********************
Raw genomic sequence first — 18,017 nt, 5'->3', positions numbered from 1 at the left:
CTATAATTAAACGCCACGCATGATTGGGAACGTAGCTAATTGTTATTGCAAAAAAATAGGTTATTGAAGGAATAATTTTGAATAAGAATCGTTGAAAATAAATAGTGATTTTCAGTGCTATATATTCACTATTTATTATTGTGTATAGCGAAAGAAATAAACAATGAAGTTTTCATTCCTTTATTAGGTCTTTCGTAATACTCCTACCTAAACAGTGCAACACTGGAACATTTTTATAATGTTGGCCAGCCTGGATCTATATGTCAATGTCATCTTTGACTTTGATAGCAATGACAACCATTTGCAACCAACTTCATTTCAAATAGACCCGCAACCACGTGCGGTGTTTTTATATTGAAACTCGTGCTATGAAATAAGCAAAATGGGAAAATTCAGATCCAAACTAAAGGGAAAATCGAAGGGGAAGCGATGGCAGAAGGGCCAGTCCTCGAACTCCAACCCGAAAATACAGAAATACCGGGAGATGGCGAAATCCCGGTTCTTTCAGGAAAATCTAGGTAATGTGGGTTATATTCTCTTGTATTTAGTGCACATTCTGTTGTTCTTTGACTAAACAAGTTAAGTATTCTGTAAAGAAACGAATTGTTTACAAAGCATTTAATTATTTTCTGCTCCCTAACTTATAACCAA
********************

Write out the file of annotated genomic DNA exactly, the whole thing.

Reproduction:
Raw genomic sequence first — 18,017 nt, 5'->3', positions numbered from 1 at the left:
CTATAATTAAACGCCACGCATGATTGGGAACGTAGCTAATTGTTATTGCAAAAAAATAGGTTATTGAAGGAATAATTTTGAATAAGAATCGTTGAAAATAAATAGTGATTTTCAGTGCTATATATTCACTATTTATTATTGTGTATAGCGAAAGAAATAAACAATGAAGTTTTCATTCCTTTATTAGGTCTTTCGTAATACTCCTACCTAAACAGTGCAACACTGGAACATTTTTATAATGTTGGCCAGCCTGGATCTATATGTCAATGTCATCTTTGACTTTGATAGCAATGACAACCATTTGCAACCAACTTCATTTCAAATAGACCCGCAACCACGTGCGGTGTTTTTATATTGAAACTCGTGCTATGAAATAAGCAAAATGGGAAAATTCAGATCCAAACTAAAGGGAAAATCGAAGGGGAAGCGATGGCAGAAGGGCCAGTCCTCGAACTCCAACCCGAAAATACAGAAATACCGGGAGATGGCGAAATCCCGGTTCTTTCAGGAAAATCTAGGTAATGTGGGTTATATTCTCTTGTATTTAGTGCACATTCTGTTGTTCTTTGACTAAACAAGTTAAGTATTCTGTAAAGAAACGAATTGTTTACAAAGCATTTAATTATTTTCTGCTCCCTAACTTATAACCAA